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Amino acid dosing in parenteral nutrition for very low birth weight preterm neonates: An outcome assessment


Kamarudin, NA and Manan, MM and Zulkifly, HH and Neoh, CF and Ali, SM and Ming, LC, Amino acid dosing in parenteral nutrition for very low birth weight preterm neonates: An outcome assessment, Asia Pacific Journal of Clinical Nutrition, 25, (1) pp. 53-61. ISSN 0964-7058 (2016) [Refereed Article]

Copyright Statement

Copyright 2016 Asia Pacific Journal of Clinical Nutrition

DOI: doi:10.6133/apjcn.2016.25.2.02


This study aimed to investigate the effects of parenteral nutrition (PN) administration of amino acids (AA) on physical changes among very low birth weight infants in a local hospital setting in Malaysia. A retrospective study was carried out at a hospital in Malaysia. Records of neonates prescribed PN in the neonatal unit in 2012 were screened for eligibility. A total of 199 premature neonates received PN support in the year 2012 and, of these, 100 fulfilled the inclusion criteria. The median value of AA intake on the first day of PN was 2.00 (< 28 weeks group); 1.00 (28-31 weeks group) and 0.75 (>31 weeks group). Neonates in the < 28 weeks group were more likely to receive AA at an earlier time and higher initial dose compared with the other age groups. The study also found that there was no statistically significant difference in the dose of AA on the first day of PN administration and that the significant variations in nutritional parameters among the subjects did not lead to differences in physical outcomes. This study identified that when PN is provided in the local hospital setting, it is likely that the current nutritional practices are inadequate to achieve the standard growth recommendations. Our findings call for a need to optimize AA and calorie intake since growth restriction is a morbidity which will affect the infants' growth and development. Current prescriptions for PN in this hospital need to be reviewed in order to improve patient outcomes.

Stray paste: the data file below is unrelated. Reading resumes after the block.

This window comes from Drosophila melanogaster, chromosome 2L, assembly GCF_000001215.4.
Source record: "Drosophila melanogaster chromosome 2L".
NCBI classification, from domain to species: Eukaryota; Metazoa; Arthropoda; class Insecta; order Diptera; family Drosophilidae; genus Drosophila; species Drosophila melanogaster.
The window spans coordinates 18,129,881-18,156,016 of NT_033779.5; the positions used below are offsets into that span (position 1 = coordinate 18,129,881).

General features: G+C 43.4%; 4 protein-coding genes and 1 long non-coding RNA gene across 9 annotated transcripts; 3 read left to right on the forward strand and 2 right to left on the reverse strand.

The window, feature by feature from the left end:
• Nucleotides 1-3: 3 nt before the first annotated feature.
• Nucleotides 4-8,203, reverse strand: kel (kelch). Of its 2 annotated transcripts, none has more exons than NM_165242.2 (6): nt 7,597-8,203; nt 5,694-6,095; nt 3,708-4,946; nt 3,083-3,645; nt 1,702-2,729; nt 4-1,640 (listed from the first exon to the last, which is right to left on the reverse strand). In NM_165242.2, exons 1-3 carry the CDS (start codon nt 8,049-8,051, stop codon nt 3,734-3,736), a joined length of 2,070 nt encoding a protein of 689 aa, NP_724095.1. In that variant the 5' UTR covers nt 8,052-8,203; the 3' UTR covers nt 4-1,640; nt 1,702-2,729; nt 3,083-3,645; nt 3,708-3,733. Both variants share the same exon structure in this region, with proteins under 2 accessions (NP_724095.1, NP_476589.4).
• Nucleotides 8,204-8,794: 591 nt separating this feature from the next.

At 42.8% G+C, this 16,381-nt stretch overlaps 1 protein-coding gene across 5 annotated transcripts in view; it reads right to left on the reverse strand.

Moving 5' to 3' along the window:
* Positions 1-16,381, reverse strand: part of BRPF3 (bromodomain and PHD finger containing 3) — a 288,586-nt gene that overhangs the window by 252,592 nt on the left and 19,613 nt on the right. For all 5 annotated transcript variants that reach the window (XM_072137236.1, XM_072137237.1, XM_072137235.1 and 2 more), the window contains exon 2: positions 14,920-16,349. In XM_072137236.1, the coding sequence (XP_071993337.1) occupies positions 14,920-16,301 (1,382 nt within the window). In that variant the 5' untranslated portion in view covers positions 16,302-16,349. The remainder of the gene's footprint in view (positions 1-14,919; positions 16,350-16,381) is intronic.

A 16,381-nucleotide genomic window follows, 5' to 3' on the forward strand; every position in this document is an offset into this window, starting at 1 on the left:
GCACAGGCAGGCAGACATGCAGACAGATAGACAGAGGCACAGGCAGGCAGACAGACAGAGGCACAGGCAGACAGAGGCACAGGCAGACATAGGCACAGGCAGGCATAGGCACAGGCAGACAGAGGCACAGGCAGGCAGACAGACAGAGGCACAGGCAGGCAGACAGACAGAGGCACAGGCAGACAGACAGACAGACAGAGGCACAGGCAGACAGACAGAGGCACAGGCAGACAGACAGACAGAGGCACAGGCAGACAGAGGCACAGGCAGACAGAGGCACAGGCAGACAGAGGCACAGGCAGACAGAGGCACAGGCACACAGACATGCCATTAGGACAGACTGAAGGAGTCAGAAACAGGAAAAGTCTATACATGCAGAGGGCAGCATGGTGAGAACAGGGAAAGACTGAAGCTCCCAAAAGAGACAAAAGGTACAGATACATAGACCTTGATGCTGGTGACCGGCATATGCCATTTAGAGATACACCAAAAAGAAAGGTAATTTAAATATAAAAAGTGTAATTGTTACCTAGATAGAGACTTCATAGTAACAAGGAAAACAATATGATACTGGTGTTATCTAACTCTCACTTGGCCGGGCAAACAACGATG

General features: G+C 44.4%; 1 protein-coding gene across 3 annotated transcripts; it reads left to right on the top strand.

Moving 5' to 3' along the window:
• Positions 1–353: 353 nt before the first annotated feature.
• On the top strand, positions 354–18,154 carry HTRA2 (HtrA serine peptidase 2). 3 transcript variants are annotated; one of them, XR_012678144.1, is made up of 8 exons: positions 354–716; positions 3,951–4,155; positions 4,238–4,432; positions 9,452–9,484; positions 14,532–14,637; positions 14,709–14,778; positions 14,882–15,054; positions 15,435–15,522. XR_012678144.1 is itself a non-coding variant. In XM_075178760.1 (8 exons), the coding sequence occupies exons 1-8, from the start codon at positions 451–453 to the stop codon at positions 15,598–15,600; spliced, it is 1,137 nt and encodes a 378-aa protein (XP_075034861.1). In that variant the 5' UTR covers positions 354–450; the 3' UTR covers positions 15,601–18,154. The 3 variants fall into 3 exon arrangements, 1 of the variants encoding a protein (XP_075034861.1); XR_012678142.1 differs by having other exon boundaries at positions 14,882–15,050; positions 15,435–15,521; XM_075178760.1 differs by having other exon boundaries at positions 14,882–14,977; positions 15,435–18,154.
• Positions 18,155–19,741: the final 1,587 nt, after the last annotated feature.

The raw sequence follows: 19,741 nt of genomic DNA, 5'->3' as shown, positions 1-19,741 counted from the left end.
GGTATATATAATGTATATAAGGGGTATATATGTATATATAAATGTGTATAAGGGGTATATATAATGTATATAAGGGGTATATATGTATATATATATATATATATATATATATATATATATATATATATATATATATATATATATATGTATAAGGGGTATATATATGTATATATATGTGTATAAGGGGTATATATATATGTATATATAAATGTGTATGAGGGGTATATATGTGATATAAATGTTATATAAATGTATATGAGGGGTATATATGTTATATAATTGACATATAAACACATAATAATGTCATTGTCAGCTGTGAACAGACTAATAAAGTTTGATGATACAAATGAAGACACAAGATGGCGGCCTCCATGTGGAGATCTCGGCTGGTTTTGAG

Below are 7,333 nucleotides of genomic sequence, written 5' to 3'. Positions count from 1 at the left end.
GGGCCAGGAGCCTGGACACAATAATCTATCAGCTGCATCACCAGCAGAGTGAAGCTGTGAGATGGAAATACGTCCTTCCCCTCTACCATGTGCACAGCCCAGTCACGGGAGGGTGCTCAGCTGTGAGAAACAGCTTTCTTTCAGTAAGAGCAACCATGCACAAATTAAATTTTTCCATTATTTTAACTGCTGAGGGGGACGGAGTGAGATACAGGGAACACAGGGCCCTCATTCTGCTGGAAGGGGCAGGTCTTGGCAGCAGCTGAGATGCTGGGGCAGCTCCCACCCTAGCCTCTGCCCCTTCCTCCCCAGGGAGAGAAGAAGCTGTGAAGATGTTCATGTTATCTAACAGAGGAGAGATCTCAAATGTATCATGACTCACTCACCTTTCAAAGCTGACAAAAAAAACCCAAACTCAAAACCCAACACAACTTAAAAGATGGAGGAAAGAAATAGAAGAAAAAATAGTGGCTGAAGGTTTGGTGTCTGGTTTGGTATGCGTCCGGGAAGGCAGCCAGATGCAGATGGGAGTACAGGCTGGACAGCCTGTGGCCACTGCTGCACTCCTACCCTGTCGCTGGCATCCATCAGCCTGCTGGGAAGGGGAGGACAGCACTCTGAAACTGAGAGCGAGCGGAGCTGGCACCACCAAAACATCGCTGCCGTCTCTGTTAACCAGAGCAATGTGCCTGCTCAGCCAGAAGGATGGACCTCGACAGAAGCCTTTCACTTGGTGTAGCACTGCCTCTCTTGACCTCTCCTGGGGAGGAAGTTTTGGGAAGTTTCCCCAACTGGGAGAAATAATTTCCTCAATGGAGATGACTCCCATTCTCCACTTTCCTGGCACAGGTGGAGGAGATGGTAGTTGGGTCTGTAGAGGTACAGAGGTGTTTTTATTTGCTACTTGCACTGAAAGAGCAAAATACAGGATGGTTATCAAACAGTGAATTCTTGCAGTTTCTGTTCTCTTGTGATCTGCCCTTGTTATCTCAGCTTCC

Item Details

Item Type:Refereed Article
Keywords:birth weight, nutritional requirements, growth and development, nutritional support, nutritional therapy
Research Division:Biomedical and Clinical Sciences
Research Group:Pharmacology and pharmaceutical sciences
Research Field:Pharmaceutical sciences
Objective Division:Expanding Knowledge
Objective Group:Expanding knowledge
Objective Field:Expanding knowledge in the health sciences
UTAS Author:Ming, LC (Dr Long Ming)
ID Code:117037
Year Published:2016
Web of Science® Times Cited:2
Deposited By:Pharmacy
Deposited On:2017-05-29
Last Modified:2017-11-02

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